Go Floor It
Flooring choices for the home are about as plentiful as countertop options; there’s a surface to suit everyone! From solid hardwood to polished concrete, Cloé Timperley breaks down the pros and cons of some of the most popular flooring materials for modern interiors.
Typically the largest surface in any given room, the floor plays a major role in the overall look, feel and ambience of an interior. Picking out new flooring is not only a big investment, it’s a long-term decision that requires significant consideration. From moisture resistance and cost, through to comfort and durability, choosing the right flooring material is a little more complex than simply selecting the best-looking product. To help you find the perfect floor for your next project, Western Australia Home Design + Living explores the benefits and potential shortcomings of some of the most popular materials on the market, and identifies the areas of the home to which they’re best suited.
So -Good Solid Hardwood
A perennial favourite of homeowners for time immemorial, solid-hardwood flooring is a sleek and stylish option that pairs well with almost any interior-design scheme. Versatile and ageless, solid hardwood looks as natural and charming in a country cottage as it does in a contemporary setting.
Solid-hardwood floors are generally made with tough timbers such as oak, walnut, spotted gum, jarrah or blackbutt, as softwoods like pine or spruce tend to dent easily. Durable, renewable and recyclable, solid hardwood can be applied in almost any area of the home, and can be sanded when necessary to remove scratches and scuffs. It’s important to keep in mind that timber expands and contracts more than other materials, so it cannot be used in conjunction with an underfloor-heating system or applied in damp areas. Anyone who’s sought a quote for solid-hardwood flooring will know that it’s at the pricier end of the spectrum. Increasingly, savvy homeowners are opting for hardwood-bamboo flooring, which not only offers an extensive array of colour depths, patterns and grains, but also provides a more affordable alternative to traditional timber varieties. Furthermore, as bamboo is one of the most widely available and fastestgrowing plants in the world, it’s a sustainable and environmentally friendly choice.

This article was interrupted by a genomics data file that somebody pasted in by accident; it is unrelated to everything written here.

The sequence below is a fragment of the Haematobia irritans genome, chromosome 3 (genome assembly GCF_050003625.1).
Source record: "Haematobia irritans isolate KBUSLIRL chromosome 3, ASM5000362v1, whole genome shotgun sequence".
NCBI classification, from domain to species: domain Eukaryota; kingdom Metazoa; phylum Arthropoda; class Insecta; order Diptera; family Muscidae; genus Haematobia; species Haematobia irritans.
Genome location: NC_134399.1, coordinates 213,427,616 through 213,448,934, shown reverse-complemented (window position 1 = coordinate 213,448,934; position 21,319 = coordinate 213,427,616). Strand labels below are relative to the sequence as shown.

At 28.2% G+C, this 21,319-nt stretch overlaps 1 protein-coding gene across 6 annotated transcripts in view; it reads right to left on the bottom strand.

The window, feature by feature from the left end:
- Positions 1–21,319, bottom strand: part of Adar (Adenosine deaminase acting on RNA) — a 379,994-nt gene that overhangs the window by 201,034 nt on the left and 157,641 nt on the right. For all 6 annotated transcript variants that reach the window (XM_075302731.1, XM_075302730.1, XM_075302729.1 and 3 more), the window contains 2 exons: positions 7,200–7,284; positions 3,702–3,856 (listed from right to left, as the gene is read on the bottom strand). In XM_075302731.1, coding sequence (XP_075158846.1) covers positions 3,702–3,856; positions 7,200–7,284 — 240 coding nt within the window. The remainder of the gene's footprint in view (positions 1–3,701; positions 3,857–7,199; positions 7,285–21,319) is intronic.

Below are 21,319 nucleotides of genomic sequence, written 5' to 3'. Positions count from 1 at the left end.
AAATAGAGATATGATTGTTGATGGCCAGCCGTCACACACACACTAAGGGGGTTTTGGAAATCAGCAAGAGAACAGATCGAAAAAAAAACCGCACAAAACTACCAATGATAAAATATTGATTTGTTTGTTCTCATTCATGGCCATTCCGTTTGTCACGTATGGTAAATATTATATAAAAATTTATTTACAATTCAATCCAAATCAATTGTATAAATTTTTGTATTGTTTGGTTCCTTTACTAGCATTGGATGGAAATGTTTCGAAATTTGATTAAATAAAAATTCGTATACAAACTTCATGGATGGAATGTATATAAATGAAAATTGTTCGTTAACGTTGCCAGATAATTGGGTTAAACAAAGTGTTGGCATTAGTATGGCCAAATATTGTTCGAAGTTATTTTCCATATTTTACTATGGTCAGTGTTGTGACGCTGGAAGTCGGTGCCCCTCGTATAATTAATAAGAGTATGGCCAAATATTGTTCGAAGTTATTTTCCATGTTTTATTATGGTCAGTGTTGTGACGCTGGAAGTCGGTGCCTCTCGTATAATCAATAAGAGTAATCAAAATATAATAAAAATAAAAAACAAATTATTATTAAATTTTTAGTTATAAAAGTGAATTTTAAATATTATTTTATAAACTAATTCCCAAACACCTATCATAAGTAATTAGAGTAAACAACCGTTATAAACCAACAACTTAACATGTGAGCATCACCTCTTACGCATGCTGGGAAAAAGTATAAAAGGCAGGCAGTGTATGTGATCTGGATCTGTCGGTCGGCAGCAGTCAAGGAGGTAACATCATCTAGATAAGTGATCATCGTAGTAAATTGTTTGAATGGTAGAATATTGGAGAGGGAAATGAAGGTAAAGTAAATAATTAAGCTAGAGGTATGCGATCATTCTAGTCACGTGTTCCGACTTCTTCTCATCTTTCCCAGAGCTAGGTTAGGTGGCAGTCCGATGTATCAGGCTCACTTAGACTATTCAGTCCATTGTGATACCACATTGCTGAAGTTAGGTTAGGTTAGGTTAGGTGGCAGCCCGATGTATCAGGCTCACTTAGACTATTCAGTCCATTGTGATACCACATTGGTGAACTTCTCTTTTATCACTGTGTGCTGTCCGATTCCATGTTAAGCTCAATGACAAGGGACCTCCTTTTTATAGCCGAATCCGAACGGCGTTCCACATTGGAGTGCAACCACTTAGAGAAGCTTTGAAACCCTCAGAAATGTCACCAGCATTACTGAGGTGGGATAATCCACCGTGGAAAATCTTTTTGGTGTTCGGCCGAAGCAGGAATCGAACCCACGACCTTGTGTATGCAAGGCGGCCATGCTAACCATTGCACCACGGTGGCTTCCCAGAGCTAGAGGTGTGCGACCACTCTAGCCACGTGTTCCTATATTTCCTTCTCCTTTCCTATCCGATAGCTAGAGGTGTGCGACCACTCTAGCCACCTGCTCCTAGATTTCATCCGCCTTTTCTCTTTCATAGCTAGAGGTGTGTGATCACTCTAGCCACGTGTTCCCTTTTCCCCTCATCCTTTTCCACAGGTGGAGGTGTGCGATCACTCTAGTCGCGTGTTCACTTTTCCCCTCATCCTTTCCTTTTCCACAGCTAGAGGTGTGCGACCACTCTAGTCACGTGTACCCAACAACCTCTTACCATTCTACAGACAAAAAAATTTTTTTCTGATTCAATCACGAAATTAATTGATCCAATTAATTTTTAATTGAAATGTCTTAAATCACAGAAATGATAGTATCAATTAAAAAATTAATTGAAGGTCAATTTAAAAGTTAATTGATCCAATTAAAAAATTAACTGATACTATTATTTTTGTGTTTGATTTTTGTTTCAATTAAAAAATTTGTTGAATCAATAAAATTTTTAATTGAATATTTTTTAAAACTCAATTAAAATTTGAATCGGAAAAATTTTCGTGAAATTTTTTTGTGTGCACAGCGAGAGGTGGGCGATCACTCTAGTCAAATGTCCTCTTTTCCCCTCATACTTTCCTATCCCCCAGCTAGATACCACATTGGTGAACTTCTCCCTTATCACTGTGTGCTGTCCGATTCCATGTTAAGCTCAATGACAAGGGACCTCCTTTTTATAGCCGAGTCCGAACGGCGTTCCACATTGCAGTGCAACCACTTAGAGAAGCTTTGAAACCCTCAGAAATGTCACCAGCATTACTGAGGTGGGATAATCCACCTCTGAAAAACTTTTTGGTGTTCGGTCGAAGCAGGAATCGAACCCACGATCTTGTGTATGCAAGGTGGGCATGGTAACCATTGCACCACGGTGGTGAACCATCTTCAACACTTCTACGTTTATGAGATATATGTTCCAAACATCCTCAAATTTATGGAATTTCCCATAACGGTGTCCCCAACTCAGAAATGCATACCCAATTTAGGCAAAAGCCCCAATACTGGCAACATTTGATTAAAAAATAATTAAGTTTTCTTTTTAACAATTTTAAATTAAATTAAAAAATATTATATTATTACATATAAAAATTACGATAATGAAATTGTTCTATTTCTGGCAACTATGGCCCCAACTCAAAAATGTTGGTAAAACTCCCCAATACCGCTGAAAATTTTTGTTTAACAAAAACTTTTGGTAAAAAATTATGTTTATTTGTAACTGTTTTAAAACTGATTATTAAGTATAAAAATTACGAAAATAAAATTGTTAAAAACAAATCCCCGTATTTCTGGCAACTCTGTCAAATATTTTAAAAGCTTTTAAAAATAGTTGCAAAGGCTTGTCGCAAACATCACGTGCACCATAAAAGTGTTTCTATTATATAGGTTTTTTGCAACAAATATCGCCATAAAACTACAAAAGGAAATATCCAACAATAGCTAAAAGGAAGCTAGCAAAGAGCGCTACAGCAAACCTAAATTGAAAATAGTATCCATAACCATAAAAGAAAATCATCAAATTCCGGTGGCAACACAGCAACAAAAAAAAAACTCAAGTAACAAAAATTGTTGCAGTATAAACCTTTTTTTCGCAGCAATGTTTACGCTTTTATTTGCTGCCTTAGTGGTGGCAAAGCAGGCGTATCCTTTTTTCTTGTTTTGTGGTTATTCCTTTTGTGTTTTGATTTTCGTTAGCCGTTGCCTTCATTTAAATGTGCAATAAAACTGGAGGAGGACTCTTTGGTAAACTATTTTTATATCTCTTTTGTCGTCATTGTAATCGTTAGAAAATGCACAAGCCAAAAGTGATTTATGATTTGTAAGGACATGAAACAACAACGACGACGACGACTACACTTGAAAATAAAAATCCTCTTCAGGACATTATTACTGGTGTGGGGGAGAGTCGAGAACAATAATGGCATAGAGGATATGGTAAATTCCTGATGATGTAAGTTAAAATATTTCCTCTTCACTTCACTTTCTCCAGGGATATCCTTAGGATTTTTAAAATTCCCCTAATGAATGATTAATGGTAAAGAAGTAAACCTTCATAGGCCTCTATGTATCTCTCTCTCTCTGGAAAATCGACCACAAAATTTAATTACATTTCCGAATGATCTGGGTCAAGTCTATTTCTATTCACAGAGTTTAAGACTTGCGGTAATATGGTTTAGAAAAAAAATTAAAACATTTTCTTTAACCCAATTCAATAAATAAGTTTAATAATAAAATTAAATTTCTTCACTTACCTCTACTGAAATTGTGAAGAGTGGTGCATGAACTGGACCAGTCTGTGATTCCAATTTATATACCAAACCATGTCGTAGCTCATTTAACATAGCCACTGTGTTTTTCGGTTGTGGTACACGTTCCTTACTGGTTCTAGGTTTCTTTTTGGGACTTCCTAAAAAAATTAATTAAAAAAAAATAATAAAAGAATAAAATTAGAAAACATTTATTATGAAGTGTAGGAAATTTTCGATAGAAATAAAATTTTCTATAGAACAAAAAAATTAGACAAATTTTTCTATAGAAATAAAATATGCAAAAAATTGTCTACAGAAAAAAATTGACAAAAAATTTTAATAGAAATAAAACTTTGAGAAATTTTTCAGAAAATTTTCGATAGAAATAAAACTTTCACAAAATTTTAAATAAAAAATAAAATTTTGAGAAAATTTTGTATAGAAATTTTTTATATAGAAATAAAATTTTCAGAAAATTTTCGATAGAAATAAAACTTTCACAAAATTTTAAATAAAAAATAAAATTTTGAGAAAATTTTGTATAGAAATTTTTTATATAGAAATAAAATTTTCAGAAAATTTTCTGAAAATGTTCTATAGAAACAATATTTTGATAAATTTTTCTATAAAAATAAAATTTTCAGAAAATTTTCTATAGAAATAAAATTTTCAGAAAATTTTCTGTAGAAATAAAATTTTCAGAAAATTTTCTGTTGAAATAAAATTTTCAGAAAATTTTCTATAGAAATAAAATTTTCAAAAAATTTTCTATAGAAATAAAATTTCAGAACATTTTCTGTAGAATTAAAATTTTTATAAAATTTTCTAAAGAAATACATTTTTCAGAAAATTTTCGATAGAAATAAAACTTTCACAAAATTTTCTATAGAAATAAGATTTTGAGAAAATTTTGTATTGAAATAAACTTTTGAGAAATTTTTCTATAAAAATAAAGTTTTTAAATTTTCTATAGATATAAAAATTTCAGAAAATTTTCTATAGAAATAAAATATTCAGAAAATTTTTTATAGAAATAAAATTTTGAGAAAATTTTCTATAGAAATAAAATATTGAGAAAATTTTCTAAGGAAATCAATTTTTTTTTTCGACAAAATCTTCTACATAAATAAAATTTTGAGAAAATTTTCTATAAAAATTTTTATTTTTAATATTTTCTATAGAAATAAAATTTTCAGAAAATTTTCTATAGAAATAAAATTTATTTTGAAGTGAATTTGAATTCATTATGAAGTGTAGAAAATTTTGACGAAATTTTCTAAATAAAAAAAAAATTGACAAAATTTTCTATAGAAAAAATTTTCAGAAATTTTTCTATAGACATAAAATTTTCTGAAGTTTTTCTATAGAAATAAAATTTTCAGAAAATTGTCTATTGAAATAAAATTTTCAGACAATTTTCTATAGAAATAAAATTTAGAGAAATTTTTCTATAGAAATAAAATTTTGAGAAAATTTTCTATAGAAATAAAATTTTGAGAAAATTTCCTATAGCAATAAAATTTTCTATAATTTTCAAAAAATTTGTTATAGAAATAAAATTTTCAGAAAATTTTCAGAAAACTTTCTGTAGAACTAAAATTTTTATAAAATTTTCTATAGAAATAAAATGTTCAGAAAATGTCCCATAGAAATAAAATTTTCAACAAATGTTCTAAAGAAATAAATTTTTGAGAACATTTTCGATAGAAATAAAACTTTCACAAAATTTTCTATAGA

First manufactured in the early 1920s, laminate has come a long way from its humble origins as an inexpensive alternative to natural materials. Today, top-quality laminate is one of the most resilient and durable floor surfaces available, and comes in a wide range of convincing textured finishes. Made by printing a high-resolution image onto a layer of woodchip composite, laminate faithfully mimics the appearance of natural materials such as timber, slate and ceramic. Ideal for hallways, entryways, and living and dining rooms, laminate features a hard, transparent topcoat known as the wear layer, which resists scratches and dents. It’s important to note that even the very best laminate flooring is susceptible to moisture damage and shouldn’t be installed in water-heavy environments such as kitchens or bathrooms. Due to its considerable ease of installation, laminate is one of the most popular choices for DIY-savvy homeowners.
The edges and ends of laminate planks are designed to snap together, which means there’s no nailing or mixing of grout or mortar required. Readily available at most hardware stores, laminate planks can be installed quickly and with few complications.